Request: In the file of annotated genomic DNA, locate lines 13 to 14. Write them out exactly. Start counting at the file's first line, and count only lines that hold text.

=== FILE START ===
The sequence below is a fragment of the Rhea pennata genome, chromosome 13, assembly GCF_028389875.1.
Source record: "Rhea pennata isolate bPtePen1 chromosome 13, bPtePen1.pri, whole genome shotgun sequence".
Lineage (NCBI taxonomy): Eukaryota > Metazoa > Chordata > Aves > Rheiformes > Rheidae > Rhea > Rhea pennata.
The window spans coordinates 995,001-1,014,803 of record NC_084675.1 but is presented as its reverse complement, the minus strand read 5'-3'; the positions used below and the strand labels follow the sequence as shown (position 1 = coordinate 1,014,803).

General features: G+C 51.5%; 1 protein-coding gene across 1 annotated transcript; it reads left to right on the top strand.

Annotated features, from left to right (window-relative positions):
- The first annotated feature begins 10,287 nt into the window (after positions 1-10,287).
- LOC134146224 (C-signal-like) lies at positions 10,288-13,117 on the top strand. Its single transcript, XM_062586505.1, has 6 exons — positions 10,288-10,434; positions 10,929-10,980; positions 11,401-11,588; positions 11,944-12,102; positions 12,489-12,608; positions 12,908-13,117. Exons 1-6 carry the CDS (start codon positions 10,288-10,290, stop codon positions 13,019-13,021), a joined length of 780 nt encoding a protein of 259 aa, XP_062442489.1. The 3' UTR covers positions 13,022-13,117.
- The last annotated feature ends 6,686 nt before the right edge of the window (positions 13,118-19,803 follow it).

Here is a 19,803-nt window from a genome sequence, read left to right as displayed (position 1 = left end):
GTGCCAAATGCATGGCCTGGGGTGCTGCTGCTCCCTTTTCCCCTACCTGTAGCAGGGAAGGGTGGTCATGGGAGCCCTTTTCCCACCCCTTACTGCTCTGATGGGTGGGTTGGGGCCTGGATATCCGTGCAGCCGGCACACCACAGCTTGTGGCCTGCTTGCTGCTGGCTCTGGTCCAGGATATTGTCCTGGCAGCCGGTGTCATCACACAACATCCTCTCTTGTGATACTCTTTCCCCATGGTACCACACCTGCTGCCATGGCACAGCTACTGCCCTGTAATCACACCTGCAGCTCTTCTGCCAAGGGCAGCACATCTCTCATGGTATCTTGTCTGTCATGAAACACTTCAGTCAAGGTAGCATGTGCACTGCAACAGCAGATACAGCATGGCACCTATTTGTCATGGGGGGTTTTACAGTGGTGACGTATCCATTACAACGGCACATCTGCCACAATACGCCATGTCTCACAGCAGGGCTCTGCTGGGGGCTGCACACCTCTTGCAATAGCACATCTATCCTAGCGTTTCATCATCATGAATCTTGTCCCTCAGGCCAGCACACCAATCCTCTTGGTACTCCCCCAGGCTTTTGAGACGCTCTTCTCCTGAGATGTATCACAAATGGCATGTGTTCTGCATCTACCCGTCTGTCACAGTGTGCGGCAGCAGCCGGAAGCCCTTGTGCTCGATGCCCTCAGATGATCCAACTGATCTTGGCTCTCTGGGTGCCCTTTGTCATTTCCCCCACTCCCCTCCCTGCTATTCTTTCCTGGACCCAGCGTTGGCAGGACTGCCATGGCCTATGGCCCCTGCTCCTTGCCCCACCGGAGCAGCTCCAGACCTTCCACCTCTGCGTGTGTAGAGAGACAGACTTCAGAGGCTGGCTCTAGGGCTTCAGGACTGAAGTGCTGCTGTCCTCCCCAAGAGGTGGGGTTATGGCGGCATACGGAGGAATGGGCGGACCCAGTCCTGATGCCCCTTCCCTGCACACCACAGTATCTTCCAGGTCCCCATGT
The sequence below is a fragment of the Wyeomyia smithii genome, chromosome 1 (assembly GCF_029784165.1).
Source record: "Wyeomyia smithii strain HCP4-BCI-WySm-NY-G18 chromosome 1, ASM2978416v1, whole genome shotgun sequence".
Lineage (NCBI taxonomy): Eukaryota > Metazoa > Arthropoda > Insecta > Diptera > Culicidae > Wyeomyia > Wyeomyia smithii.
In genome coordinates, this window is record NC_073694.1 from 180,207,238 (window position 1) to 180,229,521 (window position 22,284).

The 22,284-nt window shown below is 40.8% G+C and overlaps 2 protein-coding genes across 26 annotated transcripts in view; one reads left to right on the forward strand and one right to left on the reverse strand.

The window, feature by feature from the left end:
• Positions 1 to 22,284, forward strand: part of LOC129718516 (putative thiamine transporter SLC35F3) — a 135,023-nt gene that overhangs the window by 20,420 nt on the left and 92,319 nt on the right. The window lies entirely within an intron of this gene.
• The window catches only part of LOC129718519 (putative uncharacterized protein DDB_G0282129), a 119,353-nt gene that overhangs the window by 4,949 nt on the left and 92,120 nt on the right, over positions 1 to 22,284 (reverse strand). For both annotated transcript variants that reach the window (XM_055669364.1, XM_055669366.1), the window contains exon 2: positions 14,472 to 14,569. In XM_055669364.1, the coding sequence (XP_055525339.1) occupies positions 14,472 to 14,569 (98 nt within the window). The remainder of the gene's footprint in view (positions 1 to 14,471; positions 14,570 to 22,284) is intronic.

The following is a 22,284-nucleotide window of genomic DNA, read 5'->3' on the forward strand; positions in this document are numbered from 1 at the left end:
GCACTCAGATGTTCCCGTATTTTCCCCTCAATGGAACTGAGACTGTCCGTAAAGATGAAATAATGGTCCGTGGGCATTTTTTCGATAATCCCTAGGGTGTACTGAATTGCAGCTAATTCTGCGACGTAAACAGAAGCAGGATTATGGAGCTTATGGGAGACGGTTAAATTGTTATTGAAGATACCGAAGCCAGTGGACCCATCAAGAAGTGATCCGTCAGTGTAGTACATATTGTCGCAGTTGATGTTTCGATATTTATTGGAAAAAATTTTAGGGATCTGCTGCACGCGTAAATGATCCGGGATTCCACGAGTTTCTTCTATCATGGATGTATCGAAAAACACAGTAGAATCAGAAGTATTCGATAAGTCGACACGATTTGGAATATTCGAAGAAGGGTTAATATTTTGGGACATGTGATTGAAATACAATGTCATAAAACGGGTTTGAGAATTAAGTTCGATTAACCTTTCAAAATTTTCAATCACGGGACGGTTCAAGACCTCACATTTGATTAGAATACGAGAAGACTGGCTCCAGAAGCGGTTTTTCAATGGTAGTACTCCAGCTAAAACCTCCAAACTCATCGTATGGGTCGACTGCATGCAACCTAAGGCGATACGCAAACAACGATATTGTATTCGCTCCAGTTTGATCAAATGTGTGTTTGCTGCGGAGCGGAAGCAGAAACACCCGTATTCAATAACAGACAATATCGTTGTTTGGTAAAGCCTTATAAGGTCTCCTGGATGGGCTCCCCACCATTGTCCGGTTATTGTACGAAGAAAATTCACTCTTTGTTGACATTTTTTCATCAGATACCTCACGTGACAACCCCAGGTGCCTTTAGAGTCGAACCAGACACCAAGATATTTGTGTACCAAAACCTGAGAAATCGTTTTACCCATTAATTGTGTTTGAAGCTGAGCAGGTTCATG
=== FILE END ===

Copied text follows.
Source record: "Wyeomyia smithii strain HCP4-BCI-WySm-NY-G18 chromosome 1, ASM2978416v1, whole genome shotgun sequence".
Lineage (NCBI taxonomy): Eukaryota > Metazoa > Arthropoda > Insecta > Diptera > Culicidae > Wyeomyia > Wyeomyia smithii.